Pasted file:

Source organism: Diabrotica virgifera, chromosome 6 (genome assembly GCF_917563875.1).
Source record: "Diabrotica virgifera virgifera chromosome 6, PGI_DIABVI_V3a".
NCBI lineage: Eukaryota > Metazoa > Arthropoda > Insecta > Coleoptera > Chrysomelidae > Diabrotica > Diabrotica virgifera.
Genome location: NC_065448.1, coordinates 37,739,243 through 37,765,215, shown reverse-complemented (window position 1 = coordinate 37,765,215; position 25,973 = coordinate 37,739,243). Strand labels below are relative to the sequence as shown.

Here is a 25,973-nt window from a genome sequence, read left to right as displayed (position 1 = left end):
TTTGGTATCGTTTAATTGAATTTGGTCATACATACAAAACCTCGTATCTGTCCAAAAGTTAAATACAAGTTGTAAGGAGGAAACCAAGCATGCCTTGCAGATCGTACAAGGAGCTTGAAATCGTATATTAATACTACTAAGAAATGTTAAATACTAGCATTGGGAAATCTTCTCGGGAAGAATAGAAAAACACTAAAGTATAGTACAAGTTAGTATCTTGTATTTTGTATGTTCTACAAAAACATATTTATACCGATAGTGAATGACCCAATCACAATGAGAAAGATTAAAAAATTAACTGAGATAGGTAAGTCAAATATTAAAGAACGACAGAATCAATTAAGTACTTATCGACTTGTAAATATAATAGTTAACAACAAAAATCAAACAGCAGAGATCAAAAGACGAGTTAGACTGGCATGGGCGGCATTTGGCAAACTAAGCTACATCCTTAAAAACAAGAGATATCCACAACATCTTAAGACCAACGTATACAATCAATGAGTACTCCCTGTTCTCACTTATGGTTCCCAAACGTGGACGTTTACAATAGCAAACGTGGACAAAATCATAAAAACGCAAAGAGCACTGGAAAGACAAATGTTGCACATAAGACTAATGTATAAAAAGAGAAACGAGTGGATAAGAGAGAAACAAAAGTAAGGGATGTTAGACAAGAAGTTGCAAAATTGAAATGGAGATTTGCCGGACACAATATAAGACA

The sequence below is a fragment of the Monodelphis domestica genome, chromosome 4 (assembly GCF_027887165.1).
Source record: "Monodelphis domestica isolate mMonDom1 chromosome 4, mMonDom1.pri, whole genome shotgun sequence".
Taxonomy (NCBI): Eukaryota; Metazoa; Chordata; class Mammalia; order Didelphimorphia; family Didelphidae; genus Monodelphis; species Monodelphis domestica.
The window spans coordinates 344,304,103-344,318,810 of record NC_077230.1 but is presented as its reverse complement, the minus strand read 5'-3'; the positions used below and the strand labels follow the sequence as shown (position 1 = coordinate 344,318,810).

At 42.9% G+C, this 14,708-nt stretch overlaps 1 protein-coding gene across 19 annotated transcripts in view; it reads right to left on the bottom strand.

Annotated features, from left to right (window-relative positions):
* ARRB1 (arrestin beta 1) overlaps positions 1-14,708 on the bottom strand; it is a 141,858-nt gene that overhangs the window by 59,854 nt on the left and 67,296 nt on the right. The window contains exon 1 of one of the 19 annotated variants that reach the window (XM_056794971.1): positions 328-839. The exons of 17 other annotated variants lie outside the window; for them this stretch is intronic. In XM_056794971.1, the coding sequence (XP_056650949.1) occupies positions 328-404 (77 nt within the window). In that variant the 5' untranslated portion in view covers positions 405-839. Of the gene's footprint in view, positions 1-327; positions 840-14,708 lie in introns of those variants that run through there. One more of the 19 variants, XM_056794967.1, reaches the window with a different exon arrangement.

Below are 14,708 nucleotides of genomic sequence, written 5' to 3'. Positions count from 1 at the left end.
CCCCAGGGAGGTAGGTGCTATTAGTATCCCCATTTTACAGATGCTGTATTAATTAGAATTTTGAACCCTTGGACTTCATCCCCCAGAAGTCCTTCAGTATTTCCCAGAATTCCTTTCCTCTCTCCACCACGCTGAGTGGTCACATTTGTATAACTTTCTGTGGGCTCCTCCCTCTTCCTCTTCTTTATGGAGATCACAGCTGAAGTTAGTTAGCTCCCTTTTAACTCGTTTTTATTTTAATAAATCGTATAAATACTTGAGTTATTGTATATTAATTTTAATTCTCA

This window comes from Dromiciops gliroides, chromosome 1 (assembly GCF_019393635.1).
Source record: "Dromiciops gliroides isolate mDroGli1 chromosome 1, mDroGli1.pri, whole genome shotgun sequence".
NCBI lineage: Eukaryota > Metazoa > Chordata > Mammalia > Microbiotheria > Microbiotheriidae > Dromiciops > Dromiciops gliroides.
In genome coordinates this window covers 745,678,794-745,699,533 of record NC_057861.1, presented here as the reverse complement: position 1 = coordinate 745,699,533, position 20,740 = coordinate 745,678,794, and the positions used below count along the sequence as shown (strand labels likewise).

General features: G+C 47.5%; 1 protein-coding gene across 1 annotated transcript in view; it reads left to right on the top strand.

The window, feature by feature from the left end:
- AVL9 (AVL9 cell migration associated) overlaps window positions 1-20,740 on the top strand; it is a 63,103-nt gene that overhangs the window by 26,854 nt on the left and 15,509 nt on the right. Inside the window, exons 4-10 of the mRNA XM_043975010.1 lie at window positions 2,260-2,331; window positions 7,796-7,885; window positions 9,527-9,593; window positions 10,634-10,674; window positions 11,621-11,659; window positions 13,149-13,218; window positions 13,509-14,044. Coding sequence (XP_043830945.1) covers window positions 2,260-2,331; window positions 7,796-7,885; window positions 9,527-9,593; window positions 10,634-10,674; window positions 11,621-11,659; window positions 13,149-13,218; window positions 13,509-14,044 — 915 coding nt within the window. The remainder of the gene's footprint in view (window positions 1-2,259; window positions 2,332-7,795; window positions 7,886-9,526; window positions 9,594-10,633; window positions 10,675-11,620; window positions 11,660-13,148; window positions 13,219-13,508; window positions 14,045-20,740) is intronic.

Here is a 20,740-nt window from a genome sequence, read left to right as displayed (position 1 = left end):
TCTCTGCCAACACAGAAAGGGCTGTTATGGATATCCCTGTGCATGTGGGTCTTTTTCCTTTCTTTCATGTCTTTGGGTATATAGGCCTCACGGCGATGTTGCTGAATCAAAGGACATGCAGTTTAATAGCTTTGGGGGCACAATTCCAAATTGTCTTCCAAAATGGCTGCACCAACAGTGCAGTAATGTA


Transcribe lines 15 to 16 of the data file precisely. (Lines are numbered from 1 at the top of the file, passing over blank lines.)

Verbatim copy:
CCCCAGGGAGGTAGGTGCTATTAGTATCCCCATTTTACAGATGCTGTATTAATTAGAATTTTGAACCCTTGGACTTCATCCCCCAGAAGTCCTTCAGTATTTCCCAGAATTCCTTTCCTCTCTCCACCACGCTGAGTGGTCACATTTGTATAACTTTCTGTGGGCTCCTCCCTCTTCCTCTTCTTTATGGAGATCACAGCTGAAGTTAGTTAGCTCCCTTTTAACTCGTTTTTATTTTAATAAATCGTATAAATACTTGAGTTATTGTATATTAATTTTAATTCTCA

This window comes from Dromiciops gliroides, chromosome 1 (assembly GCF_019393635.1).